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[Channel-talkeconomics] Economic Mystery approach

From: Alicia Ross <aliciar@echoes.net>
Date: Sat Jul 15 2006 - 11:14:24 EDT
X-Mailer: Microsoft Outlook Express 6.00.2900.2869

4. Discuss the mystery approach to teaching economics. Discuss the elements of creating your own mystery. Some things to consider are clipping news articles that seem odd, developing a primary proposition, developing an opposing proposition, writing the mystery, exploring students' questions and misconceptions about economics, and focusing on the economic principles that explain the mystery.

 

I have and use frequently the Economic Mysteries lesson plan book from NCEE. It is great for students to use deductive reasoning. I also think students love a good word or logic puzzle and this taps into the fun that kids have when trying to figure things out. They also know that economic reasoning is going to necessary to solve the mystery and that creates great opportunities for application of concepts or maybe even discovering that you applied some concept that you hadn't even formally learned yet as part of an introductory lesson.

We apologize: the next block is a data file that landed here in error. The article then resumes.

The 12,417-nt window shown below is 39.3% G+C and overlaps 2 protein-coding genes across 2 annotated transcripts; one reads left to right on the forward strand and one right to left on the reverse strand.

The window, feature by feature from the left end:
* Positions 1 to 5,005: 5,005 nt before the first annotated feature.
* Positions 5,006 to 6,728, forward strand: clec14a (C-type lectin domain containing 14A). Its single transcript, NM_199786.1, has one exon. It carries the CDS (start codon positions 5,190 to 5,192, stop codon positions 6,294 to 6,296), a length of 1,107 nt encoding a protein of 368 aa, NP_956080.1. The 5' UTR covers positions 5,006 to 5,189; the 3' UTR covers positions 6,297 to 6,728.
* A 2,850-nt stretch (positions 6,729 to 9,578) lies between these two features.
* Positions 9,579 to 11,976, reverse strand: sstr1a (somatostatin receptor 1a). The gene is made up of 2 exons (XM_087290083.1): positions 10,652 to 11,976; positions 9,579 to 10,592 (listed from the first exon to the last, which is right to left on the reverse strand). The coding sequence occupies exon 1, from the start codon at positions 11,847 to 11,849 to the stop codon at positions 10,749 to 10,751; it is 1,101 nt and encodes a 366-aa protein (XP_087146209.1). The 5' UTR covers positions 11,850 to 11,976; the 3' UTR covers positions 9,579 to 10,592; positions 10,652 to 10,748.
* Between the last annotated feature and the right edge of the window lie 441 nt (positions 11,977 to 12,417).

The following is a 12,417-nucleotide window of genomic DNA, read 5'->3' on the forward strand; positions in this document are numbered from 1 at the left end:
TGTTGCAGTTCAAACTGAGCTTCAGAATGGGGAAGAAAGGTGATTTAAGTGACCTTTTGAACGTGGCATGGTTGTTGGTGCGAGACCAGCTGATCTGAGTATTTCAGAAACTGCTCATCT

I am working on using an article from the news this past week. There was a man who initially traded a red paper clip on ebay for something and then traded what he got for something, and so on until he ended up with a house! The story really illustrates voluntary exchange.I also think I can use this when I cover Money as more efficient in trade than bartering. I think I will frame it as the mystery of how you can trade a red paper clip for a house. Some students may have heard the story but everyone will benefit from considering voluntary exchange and that the house would not have been possible unless in each and every exchange made, both parties were better off. Like so many teachers in the workshops have remarked, students learn better if you can make lessons memorable.

Alicia

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Received on Sat Jul 15 11:18:43 2006



 
 

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